It seemed as if the whole of winter and spring were packed together last February. From blizzards to sunny spring weather, we’ve seen it all. But now it is March, and that means that spring is really on the way.
To celebrate, I thought it would be nice to make a list of “weather words”; special words from different languages to describe the weather. Some are strange and unknown, others you probably know, but are beautiful or special enough to put in the spotlight.
To start with the category “you probably know it, but we’ll put it in the spotlight anyway”; the blizzard. It sounds icy, and it is. A blizzard is a combination of strong wind and falling or blown snow, so that your view is limited to a few hundred meters at the most. And that for at least three hours. A kind of snow storm, but just a bit more intense.
Another wind that cannot be messed with is a mistral. The name probably comes from the Roman word “magistralis”, which means masterful. The mistral is a very strong, cold wind from the north, common to eastern France. Vincent van Gogh complained about the mistral in the letters to his brother, because it prevented him from painting outside. Nevertheless, the mistral also has a positive side; the wind cools and dries the vines, thus preventing the grapes from rotting.
No, not warm, but balmy. You actually only use the word when you talk about the weather, for example in combinations such as “a balmy breeze”. It means something like “pleasantly warm, mild for the time of year.” For example, last week we had a number of balmy spring days. So balmy is warm, just like sultry, but in a pleasant way and not heavy or oppressive. At least that’s how we usually use the word. According to some dictionaries, “sultry” and “balmy” are interchangeable. Still, I think “balmy” sounds a lot better and softer than “sultry”.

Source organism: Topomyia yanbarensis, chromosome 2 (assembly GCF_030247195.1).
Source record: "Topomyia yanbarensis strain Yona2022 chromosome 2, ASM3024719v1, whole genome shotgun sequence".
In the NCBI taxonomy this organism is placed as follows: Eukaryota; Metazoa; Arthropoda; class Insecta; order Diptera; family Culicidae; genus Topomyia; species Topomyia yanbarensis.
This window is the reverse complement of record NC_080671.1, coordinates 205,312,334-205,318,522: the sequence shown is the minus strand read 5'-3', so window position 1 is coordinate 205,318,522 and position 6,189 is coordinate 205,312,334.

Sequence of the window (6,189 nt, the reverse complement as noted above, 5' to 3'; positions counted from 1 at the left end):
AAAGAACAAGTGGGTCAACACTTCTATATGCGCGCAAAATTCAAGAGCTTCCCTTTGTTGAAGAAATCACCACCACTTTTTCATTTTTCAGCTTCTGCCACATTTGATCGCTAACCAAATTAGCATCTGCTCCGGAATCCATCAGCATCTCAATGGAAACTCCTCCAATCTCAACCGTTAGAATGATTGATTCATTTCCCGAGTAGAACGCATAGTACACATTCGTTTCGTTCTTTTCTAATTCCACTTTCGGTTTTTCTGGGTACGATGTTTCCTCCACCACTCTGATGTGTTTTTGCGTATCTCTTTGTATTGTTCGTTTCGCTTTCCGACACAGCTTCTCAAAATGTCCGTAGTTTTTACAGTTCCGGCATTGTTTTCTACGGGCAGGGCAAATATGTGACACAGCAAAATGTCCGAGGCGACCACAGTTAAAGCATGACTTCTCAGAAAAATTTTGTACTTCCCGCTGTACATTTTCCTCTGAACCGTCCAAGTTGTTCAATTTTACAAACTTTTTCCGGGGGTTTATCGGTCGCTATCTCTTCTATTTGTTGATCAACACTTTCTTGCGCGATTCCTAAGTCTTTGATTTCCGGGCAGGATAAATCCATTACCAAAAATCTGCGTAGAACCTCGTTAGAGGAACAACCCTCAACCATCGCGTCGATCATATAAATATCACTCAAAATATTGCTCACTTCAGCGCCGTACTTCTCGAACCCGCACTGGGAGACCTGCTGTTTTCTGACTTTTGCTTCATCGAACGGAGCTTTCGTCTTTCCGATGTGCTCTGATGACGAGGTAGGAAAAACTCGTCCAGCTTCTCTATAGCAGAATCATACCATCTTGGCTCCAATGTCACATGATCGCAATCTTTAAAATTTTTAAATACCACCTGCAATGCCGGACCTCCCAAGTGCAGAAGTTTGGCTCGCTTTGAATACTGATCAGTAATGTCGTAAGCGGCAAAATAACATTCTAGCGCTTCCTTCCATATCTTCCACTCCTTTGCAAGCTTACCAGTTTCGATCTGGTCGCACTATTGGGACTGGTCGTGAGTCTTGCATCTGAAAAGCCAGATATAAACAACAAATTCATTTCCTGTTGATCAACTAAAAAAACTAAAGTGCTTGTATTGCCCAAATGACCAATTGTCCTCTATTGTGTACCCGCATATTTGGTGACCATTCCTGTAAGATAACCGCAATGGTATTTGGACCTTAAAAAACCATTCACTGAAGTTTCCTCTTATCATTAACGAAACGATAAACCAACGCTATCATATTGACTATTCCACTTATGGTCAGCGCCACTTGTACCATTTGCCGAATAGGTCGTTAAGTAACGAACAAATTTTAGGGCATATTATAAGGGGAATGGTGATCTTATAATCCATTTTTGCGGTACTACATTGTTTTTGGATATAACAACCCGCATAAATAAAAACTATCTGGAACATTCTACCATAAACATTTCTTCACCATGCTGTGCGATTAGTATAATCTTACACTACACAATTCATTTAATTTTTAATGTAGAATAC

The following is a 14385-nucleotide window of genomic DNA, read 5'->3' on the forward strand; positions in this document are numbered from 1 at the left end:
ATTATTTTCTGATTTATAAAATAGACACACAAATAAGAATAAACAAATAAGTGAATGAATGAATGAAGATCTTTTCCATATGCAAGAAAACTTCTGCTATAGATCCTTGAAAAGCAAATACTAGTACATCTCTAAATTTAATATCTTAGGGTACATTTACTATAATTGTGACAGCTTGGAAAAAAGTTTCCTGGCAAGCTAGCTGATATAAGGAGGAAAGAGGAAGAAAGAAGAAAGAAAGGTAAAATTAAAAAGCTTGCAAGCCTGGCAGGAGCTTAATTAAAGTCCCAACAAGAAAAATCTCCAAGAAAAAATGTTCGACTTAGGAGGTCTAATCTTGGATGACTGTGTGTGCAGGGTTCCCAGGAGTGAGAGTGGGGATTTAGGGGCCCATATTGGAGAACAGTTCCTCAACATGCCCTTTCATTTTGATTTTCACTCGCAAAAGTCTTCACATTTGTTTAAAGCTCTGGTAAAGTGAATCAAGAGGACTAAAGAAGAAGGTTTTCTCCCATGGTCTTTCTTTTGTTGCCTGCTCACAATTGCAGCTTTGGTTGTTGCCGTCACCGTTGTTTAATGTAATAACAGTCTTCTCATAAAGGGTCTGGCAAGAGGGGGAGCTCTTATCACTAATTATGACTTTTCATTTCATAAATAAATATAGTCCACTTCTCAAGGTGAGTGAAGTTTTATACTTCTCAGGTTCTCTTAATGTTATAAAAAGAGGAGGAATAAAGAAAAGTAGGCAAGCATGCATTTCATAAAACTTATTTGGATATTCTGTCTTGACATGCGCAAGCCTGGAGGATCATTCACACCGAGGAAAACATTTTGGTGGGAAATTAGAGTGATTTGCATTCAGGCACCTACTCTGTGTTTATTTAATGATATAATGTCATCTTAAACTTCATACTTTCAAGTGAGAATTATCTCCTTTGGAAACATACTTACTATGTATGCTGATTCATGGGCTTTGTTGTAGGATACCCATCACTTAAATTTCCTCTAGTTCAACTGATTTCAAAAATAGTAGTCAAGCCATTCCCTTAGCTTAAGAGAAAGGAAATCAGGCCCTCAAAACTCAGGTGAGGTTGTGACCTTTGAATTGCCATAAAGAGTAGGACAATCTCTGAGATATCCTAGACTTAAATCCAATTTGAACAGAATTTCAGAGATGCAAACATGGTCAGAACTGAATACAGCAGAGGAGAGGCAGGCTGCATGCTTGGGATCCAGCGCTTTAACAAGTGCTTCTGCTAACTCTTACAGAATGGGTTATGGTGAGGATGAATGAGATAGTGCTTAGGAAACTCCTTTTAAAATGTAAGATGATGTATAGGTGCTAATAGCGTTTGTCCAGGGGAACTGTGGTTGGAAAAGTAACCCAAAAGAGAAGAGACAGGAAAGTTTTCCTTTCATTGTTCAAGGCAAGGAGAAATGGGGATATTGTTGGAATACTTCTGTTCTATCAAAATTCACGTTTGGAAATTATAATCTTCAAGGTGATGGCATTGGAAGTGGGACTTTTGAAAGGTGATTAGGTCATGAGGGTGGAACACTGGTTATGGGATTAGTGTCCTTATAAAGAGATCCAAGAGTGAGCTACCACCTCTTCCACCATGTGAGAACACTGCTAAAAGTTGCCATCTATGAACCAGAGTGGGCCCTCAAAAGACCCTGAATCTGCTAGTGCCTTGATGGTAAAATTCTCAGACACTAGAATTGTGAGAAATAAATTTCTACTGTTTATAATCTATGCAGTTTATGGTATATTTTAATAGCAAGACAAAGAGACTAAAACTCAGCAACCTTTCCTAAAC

On a sultry (or balmy?) summer day, the air can be hazy. The word “hazy” comes from the Middle Dutch word “hei”, which means “heat” or “drought”. Due to small dry dust particles in the air visibility is limited and there is a kind of hazy veil over the landscape. It is therefore not a mist or fog, because those consists of fine water droplets. Hazy air is often caused by smog.
To stay in the summer mood for a while; the Italian word “afa” describes the muggy, oppressive summer heat. The air is humid, there is not a breeze of wind, which is why the heat feels extra intense. “Afa” is an onomatopoeia; it sounds like someone sighing and complaining about the heat, or even gasping for breath. “Phew, what an aafaaa”.
When a fresh rain shower puts an end to the nice weather (or the afa), and you go outside, you smell “petrichor”. This beautiful word describes the typical delightful smell of recent rain on warm soil. I don’t mean a drizzly shower, but a heavy rain shower after it has been dry for a while, the typical smell of a summer shower. The word “petrichor” is made up of the Greek words “petra” (stone) and “ichor” (the blood of the Greek mythological gods).
Undoubtedly the strangest word from this list is the Icelandic “gluggaveður”. The literal translation is “window weather” and refers to the type of weather that is lovely to look at but less pleasant when you are outside. For example, the sky can be a clear blue and it seems to be 20 degrees, but as soon as you go outside your nose almost freezes off. Or a blizzard is blowing; impressive to look at, but not so pleasant to walk in. Then you are dealing with gluggaveður, and you might prefer to stay inside to admire the weather through the window.